Consider a scoop of ice cream: part of what makes this dessert so delicious is palm oil, a product that comes from vast plantations, which have been linked to millions of hectares of deforestation and biodiversity loss. Such devastation in the name of nutritionally-unimportant foods such as ice cream—or biscuits, crisps, and pizza dough, which also contain palm oil—seems like a travesty.
But now a new review suggests that exciting advances in food tech could enable us to make molecularly-identical fats, without any farmland or crops, and near zero emissions.
This isn’t as futuristic as it may sound, the new Nature Sustainability study says: we’ve actually been manufacturing edibles from non-agricultural feedstocks for decades, including a margarine made from coal in the 1940s.
This seemingly alien technology actually depends on the same raw materials as in photosynthesis: hydrogen from water, plus carbon. In place of photosynthesis, artificial methods of fat production use a series of chemical reactions that can make fats quickly and at scale.
One example that’s used today is similar to the process used to make ‘coal butter’ during the Second World War. Burned coal is transformed with gasification into a synthetic gas (syngas), which is a mixture of carbon monoxide and hydrogen. Then, through a chemical process called the Fischer-Tropsch reaction, the syngas is transformed into paraffins, and that’s oxidized to release fatty acids. Syngas could also be derived from less polluting sources, like organic biomass and municipal waste, or carbon captured from the air.
In the study, the researchers analyzed the lifecycle energy use, emissions, and water use of these and other methods of artificial fat generation that currently exist. Then they compared these to the lifecycle impacts of palm and soybean production for dietary fats.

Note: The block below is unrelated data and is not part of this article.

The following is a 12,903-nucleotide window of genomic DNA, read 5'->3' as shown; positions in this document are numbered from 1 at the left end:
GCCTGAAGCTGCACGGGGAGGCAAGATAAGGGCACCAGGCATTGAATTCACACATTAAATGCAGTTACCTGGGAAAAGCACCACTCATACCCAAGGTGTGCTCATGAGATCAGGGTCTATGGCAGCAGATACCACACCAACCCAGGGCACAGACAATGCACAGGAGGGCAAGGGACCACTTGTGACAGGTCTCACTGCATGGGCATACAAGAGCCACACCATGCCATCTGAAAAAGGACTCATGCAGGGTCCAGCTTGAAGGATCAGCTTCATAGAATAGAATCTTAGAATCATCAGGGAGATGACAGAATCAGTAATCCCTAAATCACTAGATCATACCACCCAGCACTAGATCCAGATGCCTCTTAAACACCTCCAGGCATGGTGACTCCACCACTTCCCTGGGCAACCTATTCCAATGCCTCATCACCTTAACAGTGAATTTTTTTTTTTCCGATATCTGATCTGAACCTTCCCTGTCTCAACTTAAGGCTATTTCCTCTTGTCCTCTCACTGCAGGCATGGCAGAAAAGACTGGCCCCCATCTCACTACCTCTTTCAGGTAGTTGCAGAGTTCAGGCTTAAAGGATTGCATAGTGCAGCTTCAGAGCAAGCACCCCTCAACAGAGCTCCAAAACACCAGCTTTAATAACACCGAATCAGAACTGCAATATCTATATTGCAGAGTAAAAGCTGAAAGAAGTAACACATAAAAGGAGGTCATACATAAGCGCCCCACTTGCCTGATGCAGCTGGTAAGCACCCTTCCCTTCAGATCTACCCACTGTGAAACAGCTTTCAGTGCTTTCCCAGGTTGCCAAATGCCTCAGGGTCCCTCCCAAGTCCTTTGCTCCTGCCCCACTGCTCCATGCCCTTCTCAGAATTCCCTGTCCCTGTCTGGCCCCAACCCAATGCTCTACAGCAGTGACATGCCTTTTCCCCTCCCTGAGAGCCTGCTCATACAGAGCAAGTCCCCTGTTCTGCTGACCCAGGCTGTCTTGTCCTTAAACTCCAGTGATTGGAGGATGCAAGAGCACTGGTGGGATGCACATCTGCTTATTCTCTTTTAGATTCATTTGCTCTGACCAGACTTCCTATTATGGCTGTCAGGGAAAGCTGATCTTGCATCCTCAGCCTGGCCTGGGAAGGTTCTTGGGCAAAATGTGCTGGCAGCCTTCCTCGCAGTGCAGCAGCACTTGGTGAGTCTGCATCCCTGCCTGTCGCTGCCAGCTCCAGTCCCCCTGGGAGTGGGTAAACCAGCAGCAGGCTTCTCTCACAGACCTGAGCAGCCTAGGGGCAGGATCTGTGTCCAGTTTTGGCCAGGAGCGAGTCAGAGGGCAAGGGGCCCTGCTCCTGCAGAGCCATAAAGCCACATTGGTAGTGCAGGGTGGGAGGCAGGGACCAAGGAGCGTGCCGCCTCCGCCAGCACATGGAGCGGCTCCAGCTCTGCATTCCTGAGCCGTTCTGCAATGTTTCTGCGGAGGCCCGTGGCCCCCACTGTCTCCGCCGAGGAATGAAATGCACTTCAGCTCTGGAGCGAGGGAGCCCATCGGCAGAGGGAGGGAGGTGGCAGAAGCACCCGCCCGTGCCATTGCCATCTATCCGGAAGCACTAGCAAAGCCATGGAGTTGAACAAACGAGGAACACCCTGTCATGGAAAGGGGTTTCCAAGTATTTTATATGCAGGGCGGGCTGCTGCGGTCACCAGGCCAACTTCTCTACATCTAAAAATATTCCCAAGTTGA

These impacts were calculated right from the point of fossil fuel extraction as potential feedstock for artificial fats, to the land-use emissions associated with deforestation and fertilizer to grow oil crops.
And when the results came out, artificial fats undoubtedly had the lower footprint. The environmental benefits of these synthetic foods were striking, in fact: the researchers calculate that while soy and palm oil produce between one and three grams of carbon dioxide emissions for every Calorie, artificial fats produced from feedstocks like syngas produce less than a gram.
And, if artificial fats were produced using carbon dioxide extracted from the air (instead of derived from a fossil fuel source), and the production process was powered by renewable energy, that amount plummets to almost zero emissions.
To put this into context, the researchers calculate that if we had already taken steps to replace palm oil with synthetic fats, in palm-oil intensive Malaysia alone, this would have so far diverted over a gigaton of carbon dioxide equivalent emissions, and saved 100 million hectares of tropical habitat, according to agricultural figures from 2017.
Beyond emissions and land-use, synthetic fats would also require between 100 and 800 times less water than their agricultural counterparts.
With such impressive figures, synthetic fats are surely a no-brainer—so why don’t we turf palm oil for fats formed from air and renewable energy alone?
For now, widespread adoption of artificial fats doesn’t quite match the complex reality. There are questions around the cost of the technologies that would make synthetic fat possible at scale. The researchers also point out that for this technology to operate at its optimal low-emissions rate, we will need advances in carbon-removal tech so that the raw materials can be sucked from the air, and decoupled from fossil fuels entirely.
The study notes that smaller agricultural sectors track with countries that have more prosperous economies, and so artificial fats could be a key driver in this downsizing process, with benefits for both environment and economy, perhaps. Even so, any movement away from intensive palm oil monoculture would have to involve a just transition for its enormous workforce, the authors stress—a massive challenge for which we have no clear boilerplate yet.
The question is whether the environmental gains of synthetic fats could be worth this uncertainty. To find out, substituting the fats in highly processed, unnecessary snack foods would be the most sensible place to start, the authors suggest: “Folks may be less concerned about what kind of fat is in a store-bought cookie or pie crust because they don’t know what’s in there right now.”
Davis et. al. “Food without agriculture.” Nature Sustainability. 2023.
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